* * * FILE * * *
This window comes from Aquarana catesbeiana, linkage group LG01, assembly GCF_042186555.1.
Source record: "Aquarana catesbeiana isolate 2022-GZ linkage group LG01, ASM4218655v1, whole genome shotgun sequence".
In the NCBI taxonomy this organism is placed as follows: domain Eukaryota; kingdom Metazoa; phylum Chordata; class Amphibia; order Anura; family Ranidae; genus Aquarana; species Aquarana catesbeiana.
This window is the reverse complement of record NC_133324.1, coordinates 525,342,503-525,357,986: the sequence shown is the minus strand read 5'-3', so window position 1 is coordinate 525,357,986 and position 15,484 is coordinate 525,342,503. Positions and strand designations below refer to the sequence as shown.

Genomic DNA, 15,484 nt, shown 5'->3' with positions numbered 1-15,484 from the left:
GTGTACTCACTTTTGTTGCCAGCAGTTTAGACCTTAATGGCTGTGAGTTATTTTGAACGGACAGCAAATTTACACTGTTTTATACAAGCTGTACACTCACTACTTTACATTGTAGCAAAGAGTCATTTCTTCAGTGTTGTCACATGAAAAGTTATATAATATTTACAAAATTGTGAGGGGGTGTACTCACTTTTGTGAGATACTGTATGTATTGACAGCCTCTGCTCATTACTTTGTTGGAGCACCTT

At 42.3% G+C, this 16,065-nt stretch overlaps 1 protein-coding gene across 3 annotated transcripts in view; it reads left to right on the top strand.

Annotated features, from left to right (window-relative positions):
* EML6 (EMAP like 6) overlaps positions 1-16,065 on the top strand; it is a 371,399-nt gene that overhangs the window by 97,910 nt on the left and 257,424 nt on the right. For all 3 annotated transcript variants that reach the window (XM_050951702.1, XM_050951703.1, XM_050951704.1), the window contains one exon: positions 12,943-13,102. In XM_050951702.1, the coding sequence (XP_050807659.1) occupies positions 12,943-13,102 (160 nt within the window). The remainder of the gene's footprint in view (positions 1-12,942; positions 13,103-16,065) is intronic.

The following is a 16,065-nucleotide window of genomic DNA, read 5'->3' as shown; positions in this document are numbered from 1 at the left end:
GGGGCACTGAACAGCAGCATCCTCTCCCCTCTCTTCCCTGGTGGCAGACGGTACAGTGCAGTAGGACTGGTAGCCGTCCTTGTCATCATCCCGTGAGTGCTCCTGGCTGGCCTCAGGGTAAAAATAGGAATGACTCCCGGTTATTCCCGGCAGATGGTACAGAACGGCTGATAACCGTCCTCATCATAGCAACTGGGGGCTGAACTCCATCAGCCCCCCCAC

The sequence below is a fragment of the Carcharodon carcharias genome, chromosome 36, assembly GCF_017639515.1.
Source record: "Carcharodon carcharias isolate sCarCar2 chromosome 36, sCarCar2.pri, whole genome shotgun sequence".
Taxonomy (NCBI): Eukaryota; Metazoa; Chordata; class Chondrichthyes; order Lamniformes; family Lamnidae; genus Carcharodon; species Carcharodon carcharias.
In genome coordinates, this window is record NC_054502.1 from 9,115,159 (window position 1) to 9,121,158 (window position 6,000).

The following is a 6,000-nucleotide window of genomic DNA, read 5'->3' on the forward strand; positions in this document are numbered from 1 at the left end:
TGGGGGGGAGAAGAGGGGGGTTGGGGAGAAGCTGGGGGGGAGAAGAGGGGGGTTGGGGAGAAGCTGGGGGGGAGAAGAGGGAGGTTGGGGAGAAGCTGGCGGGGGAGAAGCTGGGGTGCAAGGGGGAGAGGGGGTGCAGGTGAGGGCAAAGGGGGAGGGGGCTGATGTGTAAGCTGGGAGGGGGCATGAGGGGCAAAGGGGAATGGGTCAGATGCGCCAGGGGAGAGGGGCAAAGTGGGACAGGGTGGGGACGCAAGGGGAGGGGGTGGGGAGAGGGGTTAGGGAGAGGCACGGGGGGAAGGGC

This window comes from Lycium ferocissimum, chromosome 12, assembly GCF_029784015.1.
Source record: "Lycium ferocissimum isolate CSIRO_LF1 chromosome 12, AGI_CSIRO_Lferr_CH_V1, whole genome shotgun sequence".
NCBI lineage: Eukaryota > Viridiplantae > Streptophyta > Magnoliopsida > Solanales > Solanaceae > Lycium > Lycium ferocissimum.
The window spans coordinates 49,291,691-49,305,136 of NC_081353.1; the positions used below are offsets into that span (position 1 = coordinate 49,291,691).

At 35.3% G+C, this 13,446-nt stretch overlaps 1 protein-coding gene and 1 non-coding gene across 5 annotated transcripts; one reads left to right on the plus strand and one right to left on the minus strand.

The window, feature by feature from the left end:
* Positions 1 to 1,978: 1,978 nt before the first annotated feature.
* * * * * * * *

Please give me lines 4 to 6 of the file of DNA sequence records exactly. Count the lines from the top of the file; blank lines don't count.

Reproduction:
This window is the reverse complement of record NC_133324.1, coordinates 525,342,503-525,357,986: the sequence shown is the minus strand read 5'-3', so window position 1 is coordinate 525,357,986 and position 15,484 is coordinate 525,342,503. Positions and strand designations below refer to the sequence as shown.

Genomic DNA, 15,484 nt, shown 5'->3' with positions numbered 1-15,484 from the left:
GTGTACTCACTTTTGTTGCCAGCAGTTTAGACCTTAATGGCTGTGAGTTATTTTGAACGGACAGCAAATTTACACTGTTTTATACAAGCTGTACACTCACTACTTTACATTGTAGCAAAGAGTCATTTCTTCAGTGTTGTCACATGAAAAGTTATATAATATTTACAAAATTGTGAGGGGGTGTACTCACTTTTGTGAGATACTGTATGTATTGACAGCCTCTGCTCATTACTTTGTTGGAGCACCTT